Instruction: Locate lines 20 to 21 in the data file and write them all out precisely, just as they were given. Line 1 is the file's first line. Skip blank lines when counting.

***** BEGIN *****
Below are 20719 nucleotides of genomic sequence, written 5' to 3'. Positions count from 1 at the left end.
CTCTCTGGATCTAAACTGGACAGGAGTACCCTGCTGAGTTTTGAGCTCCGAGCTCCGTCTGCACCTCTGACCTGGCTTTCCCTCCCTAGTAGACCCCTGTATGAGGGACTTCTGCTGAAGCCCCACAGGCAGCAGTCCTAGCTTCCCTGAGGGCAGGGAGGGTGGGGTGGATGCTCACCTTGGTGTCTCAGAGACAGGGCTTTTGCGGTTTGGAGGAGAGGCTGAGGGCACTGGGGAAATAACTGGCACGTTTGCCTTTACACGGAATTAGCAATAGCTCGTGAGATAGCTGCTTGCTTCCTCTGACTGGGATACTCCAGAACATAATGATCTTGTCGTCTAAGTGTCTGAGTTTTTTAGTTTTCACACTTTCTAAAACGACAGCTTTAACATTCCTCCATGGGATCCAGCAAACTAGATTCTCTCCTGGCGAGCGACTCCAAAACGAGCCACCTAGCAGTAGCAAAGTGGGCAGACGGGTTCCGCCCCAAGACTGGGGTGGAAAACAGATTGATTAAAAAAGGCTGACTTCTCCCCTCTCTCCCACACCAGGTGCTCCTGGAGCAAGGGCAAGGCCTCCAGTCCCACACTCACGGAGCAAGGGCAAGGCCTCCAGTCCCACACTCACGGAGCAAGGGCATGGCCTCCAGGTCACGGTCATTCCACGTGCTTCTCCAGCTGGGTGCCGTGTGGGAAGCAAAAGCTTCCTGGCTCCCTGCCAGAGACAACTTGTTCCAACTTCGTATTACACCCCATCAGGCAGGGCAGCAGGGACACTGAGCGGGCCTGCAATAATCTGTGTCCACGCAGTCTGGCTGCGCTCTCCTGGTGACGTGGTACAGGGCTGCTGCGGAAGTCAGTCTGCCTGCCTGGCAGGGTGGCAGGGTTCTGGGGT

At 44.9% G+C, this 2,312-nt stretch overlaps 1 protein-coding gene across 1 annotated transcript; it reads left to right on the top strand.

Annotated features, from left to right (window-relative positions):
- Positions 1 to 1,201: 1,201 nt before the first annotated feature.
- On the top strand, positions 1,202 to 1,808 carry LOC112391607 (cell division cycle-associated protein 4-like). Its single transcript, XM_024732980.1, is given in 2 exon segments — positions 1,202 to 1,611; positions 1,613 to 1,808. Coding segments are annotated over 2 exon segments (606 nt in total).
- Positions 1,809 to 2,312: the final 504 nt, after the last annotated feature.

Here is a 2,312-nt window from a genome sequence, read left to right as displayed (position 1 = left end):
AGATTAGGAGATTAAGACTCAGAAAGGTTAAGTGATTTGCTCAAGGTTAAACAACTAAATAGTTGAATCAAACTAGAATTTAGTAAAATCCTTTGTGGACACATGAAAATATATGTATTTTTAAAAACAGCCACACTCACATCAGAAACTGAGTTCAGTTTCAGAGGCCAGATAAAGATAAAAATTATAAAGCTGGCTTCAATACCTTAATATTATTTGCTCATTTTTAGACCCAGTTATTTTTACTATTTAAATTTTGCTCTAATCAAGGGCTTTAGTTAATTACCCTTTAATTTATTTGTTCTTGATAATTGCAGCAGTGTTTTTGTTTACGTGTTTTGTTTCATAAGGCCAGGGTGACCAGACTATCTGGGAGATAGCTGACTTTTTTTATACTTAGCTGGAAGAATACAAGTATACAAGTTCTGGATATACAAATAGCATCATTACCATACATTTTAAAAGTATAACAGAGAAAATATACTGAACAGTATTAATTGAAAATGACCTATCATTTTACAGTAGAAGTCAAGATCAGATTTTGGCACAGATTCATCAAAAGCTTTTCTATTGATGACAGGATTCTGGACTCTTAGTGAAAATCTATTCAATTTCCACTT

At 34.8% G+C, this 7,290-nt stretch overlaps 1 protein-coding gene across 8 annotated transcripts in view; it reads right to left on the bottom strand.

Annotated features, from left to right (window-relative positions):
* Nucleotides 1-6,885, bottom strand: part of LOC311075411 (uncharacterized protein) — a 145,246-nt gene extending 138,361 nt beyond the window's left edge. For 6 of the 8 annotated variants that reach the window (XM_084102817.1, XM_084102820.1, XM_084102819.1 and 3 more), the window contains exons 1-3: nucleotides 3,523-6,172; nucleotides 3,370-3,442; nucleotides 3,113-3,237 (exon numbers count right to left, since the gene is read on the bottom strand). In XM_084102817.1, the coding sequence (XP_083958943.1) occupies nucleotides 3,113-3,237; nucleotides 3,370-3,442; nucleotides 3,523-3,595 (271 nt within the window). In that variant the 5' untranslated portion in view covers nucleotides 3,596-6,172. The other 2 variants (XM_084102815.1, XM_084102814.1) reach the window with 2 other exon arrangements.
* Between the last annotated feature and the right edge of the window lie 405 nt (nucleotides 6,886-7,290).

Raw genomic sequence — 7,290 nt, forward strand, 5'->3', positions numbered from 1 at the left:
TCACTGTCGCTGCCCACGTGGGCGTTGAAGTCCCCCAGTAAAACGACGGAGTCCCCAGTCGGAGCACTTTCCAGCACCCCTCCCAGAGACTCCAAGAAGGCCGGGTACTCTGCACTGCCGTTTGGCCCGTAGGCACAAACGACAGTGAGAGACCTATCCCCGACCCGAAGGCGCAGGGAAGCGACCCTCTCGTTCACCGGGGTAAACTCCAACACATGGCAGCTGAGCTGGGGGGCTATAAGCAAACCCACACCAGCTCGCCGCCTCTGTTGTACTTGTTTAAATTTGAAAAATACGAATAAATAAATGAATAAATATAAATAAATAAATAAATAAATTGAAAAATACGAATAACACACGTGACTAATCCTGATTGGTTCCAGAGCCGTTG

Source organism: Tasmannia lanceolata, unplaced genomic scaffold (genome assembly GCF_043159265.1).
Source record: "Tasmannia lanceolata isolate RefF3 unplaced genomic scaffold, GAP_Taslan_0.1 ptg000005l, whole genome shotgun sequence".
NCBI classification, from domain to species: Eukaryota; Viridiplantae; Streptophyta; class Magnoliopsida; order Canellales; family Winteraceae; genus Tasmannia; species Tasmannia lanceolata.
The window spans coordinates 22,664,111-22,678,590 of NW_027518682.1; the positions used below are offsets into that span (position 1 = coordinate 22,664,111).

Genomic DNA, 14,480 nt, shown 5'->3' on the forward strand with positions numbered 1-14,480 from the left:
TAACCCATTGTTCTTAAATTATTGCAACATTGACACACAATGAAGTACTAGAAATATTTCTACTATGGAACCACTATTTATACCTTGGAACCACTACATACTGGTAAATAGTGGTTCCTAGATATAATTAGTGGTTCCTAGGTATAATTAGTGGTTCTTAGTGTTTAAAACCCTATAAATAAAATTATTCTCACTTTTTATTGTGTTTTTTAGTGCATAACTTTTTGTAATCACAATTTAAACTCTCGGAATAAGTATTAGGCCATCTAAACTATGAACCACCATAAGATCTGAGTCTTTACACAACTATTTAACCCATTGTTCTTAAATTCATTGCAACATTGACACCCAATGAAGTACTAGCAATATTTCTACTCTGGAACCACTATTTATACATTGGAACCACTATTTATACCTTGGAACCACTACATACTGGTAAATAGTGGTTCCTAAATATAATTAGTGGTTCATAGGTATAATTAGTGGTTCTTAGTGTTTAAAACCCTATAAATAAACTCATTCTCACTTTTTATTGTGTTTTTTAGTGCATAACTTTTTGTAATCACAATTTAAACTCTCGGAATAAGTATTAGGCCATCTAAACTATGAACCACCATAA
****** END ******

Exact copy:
Genomic DNA, 14,480 nt, shown 5'->3' on the forward strand with positions numbered 1-14,480 from the left:
TAACCCATTGTTCTTAAATTATTGCAACATTGACACACAATGAAGTACTAGAAATATTTCTACTATGGAACCACTATTTATACCTTGGAACCACTACATACTGGTAAATAGTGGTTCCTAGATATAATTAGTGGTTCCTAGGTATAATTAGTGGTTCTTAGTGTTTAAAACCCTATAAATAAAATTATTCTCACTTTTTATTGTGTTTTTTAGTGCATAACTTTTTGTAATCACAATTTAAACTCTCGGAATAAGTATTAGGCCATCTAAACTATGAACCACCATAAGATCTGAGTCTTTACACAACTATTTAACCCATTGTTCTTAAATTCATTGCAACATTGACACCCAATGAAGTACTAGCAATATTTCTACTCTGGAACCACTATTTATACATTGGAACCACTATTTATACCTTGGAACCACTACATACTGGTAAATAGTGGTTCCTAAATATAATTAGTGGTTCATAGGTATAATTAGTGGTTCTTAGTGTTTAAAACCCTATAAATAAACTCATTCTCACTTTTTATTGTGTTTTTTAGTGCATAACTTTTTGTAATCACAATTTAAACTCTCGGAATAAGTATTAGGCCATCTAAACTATGAACCACCATAA